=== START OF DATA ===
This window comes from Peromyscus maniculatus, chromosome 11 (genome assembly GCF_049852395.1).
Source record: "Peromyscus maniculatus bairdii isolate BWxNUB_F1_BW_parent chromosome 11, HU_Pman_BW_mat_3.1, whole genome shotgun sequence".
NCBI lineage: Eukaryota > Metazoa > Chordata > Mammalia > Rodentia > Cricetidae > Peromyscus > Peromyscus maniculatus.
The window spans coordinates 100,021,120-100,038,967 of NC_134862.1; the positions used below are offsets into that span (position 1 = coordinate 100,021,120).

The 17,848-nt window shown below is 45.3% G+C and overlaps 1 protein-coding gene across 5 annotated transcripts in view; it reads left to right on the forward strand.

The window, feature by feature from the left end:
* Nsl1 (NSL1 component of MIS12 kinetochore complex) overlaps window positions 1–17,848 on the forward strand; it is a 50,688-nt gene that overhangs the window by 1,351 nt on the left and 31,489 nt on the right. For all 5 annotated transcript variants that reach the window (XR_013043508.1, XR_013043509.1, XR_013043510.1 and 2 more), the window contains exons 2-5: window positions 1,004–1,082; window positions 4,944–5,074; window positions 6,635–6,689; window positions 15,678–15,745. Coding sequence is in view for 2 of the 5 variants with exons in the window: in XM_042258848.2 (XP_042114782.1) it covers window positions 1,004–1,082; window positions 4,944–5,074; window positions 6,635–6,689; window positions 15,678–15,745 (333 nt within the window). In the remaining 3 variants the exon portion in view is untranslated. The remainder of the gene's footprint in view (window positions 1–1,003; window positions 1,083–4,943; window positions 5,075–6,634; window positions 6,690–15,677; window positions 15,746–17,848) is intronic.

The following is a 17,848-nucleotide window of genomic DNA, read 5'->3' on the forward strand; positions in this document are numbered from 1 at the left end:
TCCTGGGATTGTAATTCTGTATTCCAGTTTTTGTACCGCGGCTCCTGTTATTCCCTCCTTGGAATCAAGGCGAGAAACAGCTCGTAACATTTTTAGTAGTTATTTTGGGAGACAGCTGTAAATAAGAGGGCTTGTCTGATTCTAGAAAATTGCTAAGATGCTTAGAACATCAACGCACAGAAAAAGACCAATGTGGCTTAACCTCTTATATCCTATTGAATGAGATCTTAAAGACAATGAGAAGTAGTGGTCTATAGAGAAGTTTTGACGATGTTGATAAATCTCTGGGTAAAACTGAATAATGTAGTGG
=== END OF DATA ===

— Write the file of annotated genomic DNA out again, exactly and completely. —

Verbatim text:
This window comes from Peromyscus maniculatus, chromosome 11 (genome assembly GCF_049852395.1).
Source record: "Peromyscus maniculatus bairdii isolate BWxNUB_F1_BW_parent chromosome 11, HU_Pman_BW_mat_3.1, whole genome shotgun sequence".
NCBI lineage: Eukaryota > Metazoa > Chordata > Mammalia > Rodentia > Cricetidae > Peromyscus > Peromyscus maniculatus.
The window spans coordinates 100,021,120-100,038,967 of NC_134862.1; the positions used below are offsets into that span (position 1 = coordinate 100,021,120).

The 17,848-nt window shown below is 45.3% G+C and overlaps 1 protein-coding gene across 5 annotated transcripts in view; it reads left to right on the forward strand.

The window, feature by feature from the left end:
* Nsl1 (NSL1 component of MIS12 kinetochore complex) overlaps window positions 1–17,848 on the forward strand; it is a 50,688-nt gene that overhangs the window by 1,351 nt on the left and 31,489 nt on the right. For all 5 annotated transcript variants that reach the window (XR_013043508.1, XR_013043509.1, XR_013043510.1 and 2 more), the window contains exons 2-5: window positions 1,004–1,082; window positions 4,944–5,074; window positions 6,635–6,689; window positions 15,678–15,745. Coding sequence is in view for 2 of the 5 variants with exons in the window: in XM_042258848.2 (XP_042114782.1) it covers window positions 1,004–1,082; window positions 4,944–5,074; window positions 6,635–6,689; window positions 15,678–15,745 (333 nt within the window). In the remaining 3 variants the exon portion in view is untranslated. The remainder of the gene's footprint in view (window positions 1–1,003; window positions 1,083–4,943; window positions 5,075–6,634; window positions 6,690–15,677; window positions 15,746–17,848) is intronic.

The following is a 17,848-nucleotide window of genomic DNA, read 5'->3' on the forward strand; positions in this document are numbered from 1 at the left end:
TCCTGGGATTGTAATTCTGTATTCCAGTTTTTGTACCGCGGCTCCTGTTATTCCCTCCTTGGAATCAAGGCGAGAAACAGCTCGTAACATTTTTAGTAGTTATTTTGGGAGACAGCTGTAAATAAGAGGGCTTGTCTGATTCTAGAAAATTGCTAAGATGCTTAGAACATCAACGCACAGAAAAAGACCAATGTGGCTTAACCTCTTATATCCTATTGAATGAGATCTTAAAGACAATGAGAAGTAGTGGTCTATAGAGAAGTTTTGACGATGTTGATAAATCTCTGGGTAAAACTGAATAATGTAGTGG